Then it hits: we forgot the Christmas stuff. We bought everything BUT Christmas. Five hundred pounds of NOT Christmas and there is no slowing the shopping cart now. Might as well be the Titanic. If we’d only made that trip to the seasonal section for the Hammerhead…… But it’s too late to change course as we are swept towards the exit in the current.

As we glide past the smiling greeters on the way out the door in the Christmas regatta, (the only vessel not decked out), we maintain our heading and decide to hit the local shops on the way home. It evens out in the end. 🙂

Cats, Dogs, And Politician Control

A social commentary on the lack of animal control in Stevens County and a shocking prevailing attitude.

My heart breaks when I look at the picture above of the feral cat we caught on our property night before last. Our goal was to take it in to animal control to have it fixed and/or relocated to a better place such as a barn cat type of situation. Here, it is just hungry, cold and gets into fights with our fixed house cats.

We should have done our homework before we trapped it as we discovered there are no animal control services in Stevens County – for cats, at least. They have limited services for dogs but cats – forget it. Thank God there are some non-profits in the area that are filling the vacuum.

What is wrong with the local officials that they are ignoring this problem? Could it be money? The culture? Whatever it is, it’s bullshit and it pisses me off badly. There is a problem because there are no services. Ignore it and it will get worse!

I looked up animal control in the Revised Code Washington and in black and white there it was; there is no requirement for a jurisdiction to have services set up for animal control. Wow.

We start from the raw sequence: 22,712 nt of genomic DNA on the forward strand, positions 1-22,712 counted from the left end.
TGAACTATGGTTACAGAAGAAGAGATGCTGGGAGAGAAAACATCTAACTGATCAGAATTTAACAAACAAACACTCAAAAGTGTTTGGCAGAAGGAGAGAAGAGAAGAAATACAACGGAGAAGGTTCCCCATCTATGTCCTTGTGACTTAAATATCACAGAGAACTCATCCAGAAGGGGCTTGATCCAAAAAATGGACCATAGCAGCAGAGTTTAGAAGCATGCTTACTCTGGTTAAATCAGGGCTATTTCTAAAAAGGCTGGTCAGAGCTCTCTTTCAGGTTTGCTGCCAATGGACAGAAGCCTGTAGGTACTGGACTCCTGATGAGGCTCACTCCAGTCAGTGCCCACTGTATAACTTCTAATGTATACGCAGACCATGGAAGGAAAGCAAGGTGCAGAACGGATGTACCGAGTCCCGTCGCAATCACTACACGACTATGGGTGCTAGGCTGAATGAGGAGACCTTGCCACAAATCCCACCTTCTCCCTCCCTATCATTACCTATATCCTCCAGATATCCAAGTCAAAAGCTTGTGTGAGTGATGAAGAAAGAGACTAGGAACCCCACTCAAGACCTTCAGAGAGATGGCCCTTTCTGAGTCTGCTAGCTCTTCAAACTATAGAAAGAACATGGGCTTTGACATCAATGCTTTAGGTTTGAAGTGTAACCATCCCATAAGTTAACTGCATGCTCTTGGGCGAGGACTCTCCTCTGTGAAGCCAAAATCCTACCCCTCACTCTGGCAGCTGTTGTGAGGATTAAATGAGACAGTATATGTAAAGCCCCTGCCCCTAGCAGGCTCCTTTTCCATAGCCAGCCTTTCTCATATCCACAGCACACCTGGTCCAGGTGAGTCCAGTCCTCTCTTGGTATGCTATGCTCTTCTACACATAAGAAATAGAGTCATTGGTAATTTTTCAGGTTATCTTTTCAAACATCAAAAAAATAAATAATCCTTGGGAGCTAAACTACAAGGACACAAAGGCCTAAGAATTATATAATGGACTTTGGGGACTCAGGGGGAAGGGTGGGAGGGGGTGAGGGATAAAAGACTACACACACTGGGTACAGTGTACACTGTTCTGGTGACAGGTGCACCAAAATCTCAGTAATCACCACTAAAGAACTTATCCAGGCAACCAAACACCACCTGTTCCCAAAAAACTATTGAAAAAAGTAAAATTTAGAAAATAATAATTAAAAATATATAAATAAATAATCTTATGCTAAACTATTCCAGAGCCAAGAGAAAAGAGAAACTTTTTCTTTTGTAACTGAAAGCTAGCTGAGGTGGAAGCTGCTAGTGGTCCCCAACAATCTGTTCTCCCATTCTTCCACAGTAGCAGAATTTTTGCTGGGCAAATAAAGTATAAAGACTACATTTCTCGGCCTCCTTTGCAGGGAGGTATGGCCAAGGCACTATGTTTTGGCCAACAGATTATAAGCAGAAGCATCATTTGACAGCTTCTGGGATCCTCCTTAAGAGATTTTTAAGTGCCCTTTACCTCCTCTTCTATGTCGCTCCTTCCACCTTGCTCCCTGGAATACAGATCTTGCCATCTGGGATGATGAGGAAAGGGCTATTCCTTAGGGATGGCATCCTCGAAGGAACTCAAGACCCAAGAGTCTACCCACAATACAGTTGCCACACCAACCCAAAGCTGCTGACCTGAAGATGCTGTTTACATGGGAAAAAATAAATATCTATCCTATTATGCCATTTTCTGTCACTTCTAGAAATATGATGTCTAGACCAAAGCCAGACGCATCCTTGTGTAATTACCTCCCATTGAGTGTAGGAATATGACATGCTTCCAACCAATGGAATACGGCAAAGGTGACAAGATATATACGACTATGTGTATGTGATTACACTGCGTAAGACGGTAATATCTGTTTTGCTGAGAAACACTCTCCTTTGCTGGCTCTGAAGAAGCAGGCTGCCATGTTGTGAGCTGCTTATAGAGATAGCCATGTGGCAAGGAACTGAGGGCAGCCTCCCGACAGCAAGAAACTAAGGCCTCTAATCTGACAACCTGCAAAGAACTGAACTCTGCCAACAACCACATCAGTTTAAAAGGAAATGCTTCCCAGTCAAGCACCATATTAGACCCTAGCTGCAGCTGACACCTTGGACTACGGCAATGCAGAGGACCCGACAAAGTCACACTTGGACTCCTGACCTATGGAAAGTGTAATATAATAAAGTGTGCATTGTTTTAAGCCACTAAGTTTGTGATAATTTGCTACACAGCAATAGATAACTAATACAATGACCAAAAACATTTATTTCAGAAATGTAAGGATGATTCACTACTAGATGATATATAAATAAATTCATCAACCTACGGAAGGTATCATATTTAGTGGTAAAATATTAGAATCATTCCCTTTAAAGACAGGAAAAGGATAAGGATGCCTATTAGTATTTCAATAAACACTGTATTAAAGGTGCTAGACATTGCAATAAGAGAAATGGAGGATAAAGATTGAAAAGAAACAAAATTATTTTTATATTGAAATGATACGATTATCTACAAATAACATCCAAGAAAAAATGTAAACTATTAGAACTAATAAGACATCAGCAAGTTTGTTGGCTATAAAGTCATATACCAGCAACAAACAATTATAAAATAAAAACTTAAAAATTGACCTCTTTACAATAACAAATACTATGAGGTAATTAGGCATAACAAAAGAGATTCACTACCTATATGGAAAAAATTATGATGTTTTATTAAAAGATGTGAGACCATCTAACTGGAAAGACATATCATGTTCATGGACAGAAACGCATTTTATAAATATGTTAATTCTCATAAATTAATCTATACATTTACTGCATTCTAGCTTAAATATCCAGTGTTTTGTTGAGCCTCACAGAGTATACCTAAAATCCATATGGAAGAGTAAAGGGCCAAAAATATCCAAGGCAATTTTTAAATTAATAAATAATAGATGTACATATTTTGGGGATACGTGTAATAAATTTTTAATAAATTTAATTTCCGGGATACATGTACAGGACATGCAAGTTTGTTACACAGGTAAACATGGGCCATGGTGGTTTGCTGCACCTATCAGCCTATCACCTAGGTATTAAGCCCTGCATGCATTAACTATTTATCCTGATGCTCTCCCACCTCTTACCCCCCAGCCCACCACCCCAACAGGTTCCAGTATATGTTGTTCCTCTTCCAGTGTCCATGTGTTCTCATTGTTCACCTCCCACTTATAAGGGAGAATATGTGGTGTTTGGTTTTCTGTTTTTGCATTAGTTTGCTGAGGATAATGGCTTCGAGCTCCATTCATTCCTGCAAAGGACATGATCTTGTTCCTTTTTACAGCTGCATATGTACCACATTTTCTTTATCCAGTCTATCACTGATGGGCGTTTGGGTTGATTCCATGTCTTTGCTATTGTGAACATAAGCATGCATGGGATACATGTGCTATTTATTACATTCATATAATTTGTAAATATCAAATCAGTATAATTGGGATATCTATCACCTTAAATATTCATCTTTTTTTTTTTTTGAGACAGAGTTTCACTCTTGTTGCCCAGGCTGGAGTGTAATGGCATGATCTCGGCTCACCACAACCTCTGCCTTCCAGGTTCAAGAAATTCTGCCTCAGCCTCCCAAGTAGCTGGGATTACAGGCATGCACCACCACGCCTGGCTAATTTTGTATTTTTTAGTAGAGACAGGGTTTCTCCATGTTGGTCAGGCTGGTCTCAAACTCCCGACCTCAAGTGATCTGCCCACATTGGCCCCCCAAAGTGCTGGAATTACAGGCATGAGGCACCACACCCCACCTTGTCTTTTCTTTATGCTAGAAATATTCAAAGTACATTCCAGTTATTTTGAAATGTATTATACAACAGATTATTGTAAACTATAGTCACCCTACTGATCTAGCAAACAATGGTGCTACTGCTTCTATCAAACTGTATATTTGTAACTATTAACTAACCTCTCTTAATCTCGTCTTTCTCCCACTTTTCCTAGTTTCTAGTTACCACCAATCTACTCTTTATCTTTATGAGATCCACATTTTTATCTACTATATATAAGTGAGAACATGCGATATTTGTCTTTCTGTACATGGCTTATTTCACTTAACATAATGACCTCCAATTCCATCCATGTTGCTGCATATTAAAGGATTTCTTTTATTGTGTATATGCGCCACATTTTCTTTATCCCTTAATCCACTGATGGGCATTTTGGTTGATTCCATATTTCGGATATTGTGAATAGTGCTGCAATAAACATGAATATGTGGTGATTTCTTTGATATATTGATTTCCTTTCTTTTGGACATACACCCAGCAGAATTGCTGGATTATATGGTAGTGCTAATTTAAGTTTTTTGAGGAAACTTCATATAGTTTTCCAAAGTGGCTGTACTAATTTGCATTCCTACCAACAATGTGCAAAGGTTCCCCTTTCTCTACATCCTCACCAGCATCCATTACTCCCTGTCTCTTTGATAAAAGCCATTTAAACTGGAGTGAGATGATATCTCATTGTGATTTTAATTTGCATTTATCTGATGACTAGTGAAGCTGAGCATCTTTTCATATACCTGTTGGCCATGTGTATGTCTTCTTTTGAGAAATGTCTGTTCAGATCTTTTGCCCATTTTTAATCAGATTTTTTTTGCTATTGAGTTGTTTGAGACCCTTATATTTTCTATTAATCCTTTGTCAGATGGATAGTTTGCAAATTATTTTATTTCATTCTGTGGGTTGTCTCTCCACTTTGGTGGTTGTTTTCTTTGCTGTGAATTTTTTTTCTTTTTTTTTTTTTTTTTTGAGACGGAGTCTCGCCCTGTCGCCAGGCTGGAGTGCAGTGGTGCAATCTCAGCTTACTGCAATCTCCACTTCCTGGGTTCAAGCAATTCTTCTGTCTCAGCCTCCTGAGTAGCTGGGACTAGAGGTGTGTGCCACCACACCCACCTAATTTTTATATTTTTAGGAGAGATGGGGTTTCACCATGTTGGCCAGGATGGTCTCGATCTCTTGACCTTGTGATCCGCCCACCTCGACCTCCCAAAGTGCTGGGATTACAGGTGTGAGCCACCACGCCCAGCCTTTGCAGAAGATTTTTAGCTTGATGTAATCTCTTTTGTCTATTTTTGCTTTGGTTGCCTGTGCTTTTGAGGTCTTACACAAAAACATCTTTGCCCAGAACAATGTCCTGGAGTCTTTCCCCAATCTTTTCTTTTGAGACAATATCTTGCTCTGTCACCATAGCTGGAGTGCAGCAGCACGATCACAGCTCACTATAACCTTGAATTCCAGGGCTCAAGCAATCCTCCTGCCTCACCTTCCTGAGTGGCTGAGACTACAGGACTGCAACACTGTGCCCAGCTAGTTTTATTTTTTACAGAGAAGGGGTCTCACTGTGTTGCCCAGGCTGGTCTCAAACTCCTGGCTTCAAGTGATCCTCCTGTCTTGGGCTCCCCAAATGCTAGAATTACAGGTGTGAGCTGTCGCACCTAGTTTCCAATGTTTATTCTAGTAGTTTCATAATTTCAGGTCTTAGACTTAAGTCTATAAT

Once we had kitty, we made some calls and got the runaround. Animal control referred us to the sanctuary but they are closed for a few days (bad timing for us), and the Stevens County Sheriff who told us they don’t offer any services referred us to Spokane County’s SCRAPS program. We drove eighty miles only to find they didn’t accept out-of-county cats.

That’s when I posted on Facebook.

There I learned a little about the local attitude: dump ’em in another town or take care of things the – you know – old fashioned way.  I’m not going to give that disgusting option any words on this page.  One person mentioned that they’d heard cats taste like chicken. What kind of human being could say something like that? Answer: it wasn’t a human – it was a pig.

After the SCRAPS program turned us away, we drove home with kitty and let it go for the time being. Luckily, there are people here who have evolved past the Crow-Magnon stage of evolution and with their help, there is a plan in place to re-capture kitty and find a good home for it.

I’d like to re-home a few politicians while we’re at it – oh – and take care of couple of assholes on Facebook – you know – the old fashioned way.

I’m joking, of course.

Someone Has Big Plans For Our Property

We were the last ones to know.

Last week, our new neighbor of one whole month approached me out of the blue and asked me if wanted to cut down our trees on the edge of our property or have him do it so he could move the cul-de-sac we share thirty-feet over and onto our property.

He was very casual about it – like it was a matter of an overhanging branch that needed to come down or something. It felt more like a shock-and-awe maneuver as this was the first I’d been clued into his plans.

I told him I would need to talk to my husband about the matter and I practically sprinted to the RV with the bad news. My husband was just as floored as me. We felt so blind-sided we couldn’t think straight.